As you would expect there was a lot of plunder involved, folks going through tables and pallets and lots of chairs and garbage can lids. But the sickest moment had to go to Gordon getting absolutely WRECKED by kendo stick shots from Ray, Young, and Taylor, while asking for more circa early-90s ECW Tommy Dreamer. Seeing the sticks BREAK over his back was pretty gross, but it was the most fun I had in this match because I’m a psychopath. This didn’t need to go fifteen minutes, but honestly I’m a mark for matches like this so although it was unnecessary I still had a good time with it and Ray taking the pinfall after trying to run away was the right way to end it.
- RATING: **
Dragon Lee defeated ‘The Bone Soldier’ Taiji Ishimori [c] and Bandido to win the IWGP JUNIOR HEAVYWEIGHT CHAMPIONSHIP after pinning Bandido (8:55)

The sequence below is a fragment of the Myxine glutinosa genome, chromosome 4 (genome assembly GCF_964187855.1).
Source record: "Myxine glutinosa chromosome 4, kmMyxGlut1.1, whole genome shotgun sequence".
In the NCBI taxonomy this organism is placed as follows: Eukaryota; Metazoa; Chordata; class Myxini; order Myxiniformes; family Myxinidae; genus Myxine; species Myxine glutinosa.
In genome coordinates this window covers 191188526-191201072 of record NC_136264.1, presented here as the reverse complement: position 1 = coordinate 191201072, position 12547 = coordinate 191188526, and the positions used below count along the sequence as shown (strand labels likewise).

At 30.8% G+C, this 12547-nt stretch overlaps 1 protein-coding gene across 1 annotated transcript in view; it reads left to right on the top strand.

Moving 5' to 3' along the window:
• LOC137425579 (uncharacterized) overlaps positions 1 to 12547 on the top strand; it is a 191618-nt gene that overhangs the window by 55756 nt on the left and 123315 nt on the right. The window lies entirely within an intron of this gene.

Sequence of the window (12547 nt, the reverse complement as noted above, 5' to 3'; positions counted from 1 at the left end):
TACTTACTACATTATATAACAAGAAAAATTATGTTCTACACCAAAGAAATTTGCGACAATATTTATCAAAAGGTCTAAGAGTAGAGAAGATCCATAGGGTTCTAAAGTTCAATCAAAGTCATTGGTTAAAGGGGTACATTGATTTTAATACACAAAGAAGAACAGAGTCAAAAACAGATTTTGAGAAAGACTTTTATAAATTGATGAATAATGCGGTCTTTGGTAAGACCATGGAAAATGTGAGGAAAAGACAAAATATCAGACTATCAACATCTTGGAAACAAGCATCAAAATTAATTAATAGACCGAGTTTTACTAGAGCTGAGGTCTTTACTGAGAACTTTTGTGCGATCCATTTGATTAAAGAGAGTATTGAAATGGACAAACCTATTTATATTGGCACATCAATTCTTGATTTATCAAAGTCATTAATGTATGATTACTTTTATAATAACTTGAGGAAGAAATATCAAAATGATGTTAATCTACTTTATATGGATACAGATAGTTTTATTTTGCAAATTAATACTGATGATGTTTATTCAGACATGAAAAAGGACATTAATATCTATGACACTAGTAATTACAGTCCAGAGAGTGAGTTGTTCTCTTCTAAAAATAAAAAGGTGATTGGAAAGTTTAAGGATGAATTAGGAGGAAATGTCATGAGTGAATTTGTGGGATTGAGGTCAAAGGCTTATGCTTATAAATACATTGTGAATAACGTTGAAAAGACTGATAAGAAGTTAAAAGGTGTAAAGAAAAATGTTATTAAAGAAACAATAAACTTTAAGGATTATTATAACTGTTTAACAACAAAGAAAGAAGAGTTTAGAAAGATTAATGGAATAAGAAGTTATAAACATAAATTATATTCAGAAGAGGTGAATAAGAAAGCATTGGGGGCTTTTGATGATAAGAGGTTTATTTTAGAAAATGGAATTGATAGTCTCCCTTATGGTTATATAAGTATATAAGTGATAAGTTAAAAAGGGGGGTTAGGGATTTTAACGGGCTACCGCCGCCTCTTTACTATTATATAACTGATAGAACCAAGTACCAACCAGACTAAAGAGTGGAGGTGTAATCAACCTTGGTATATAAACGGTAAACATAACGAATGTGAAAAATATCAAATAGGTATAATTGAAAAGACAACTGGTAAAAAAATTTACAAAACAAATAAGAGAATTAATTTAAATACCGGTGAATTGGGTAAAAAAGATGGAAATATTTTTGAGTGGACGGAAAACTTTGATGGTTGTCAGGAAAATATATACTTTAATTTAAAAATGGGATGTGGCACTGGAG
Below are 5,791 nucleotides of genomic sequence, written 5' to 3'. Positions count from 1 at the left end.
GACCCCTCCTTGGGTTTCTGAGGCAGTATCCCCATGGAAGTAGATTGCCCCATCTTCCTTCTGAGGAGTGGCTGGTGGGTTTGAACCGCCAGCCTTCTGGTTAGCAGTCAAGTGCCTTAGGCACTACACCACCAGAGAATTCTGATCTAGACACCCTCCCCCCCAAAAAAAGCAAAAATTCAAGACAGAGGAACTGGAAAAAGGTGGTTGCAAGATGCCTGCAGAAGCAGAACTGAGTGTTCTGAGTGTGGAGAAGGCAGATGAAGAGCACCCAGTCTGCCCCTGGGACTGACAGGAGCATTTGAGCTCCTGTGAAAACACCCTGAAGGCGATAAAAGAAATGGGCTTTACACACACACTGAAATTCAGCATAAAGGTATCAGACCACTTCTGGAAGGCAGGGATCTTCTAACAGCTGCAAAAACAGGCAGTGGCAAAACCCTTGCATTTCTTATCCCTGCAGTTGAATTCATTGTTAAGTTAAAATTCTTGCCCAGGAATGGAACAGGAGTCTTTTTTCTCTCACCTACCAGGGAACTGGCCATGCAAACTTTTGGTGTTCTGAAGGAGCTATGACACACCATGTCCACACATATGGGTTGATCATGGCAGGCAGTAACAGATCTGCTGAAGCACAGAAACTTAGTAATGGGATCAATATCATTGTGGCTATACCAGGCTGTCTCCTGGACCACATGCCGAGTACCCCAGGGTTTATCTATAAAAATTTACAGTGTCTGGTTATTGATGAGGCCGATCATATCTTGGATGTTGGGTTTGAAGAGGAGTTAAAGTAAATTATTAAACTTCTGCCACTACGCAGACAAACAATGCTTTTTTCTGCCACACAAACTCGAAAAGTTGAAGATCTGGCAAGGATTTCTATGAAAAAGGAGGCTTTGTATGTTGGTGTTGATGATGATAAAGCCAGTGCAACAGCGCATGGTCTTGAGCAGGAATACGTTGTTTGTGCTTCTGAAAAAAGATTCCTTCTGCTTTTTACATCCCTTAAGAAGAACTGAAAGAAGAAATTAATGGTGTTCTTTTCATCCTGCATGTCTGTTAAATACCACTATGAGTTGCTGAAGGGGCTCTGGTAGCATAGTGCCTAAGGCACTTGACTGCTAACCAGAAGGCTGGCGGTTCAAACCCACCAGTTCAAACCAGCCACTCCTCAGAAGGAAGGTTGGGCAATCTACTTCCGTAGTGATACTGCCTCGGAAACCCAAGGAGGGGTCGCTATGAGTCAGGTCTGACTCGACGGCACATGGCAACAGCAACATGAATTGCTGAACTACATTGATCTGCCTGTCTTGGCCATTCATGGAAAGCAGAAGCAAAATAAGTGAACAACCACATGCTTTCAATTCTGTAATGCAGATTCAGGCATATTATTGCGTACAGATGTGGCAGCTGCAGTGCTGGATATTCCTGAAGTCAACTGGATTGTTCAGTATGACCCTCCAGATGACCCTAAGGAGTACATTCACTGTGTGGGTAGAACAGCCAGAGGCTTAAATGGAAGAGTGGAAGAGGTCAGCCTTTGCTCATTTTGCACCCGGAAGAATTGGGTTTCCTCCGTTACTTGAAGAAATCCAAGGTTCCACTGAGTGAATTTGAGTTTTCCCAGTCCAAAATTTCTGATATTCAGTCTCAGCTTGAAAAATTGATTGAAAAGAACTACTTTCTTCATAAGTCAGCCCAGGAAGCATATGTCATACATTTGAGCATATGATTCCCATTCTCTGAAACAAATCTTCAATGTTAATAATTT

After a whole lot of trash we got back to the good stuff with this triple threat match, an absolute beauty of a sprint between three tremendous junior heavyweights representing three different promotions. Each man had their moment to shine, but to me Bandido was the one who really stood out, mixing high-flying acrobatics with surprising power. His avalanche backflip slam on Ishimori and Lee AT THE SAME TIME was the definite highlight and one I watched via GIF repeatedly after the show ended. What an absolute unit that man is. Lee getting the win surprised me because outside of his hurricanrana off the apron it was mostly Bandido creating the highlights, but it didn’t detract too much from my enjoyment. I could have watched these three wrestle longer, but I guess that street fight before it needed fifteen goddamn minutes.
- RATING: ****
Guerrillas of Destiny (Tama Tonga & Tonga Loa) [c] defeated Villain Enterprises (PCO & Brody King) [c], The Briscoes (Jay & Mark Briscoe), and Los Ingobernables de Jopon (EVIL & SANADA) to retain the IWGP TAG TEAM CHAMPIONSHIP and win the ROH WORLD TAG TEAM CHAMPIONSHIP (9:53)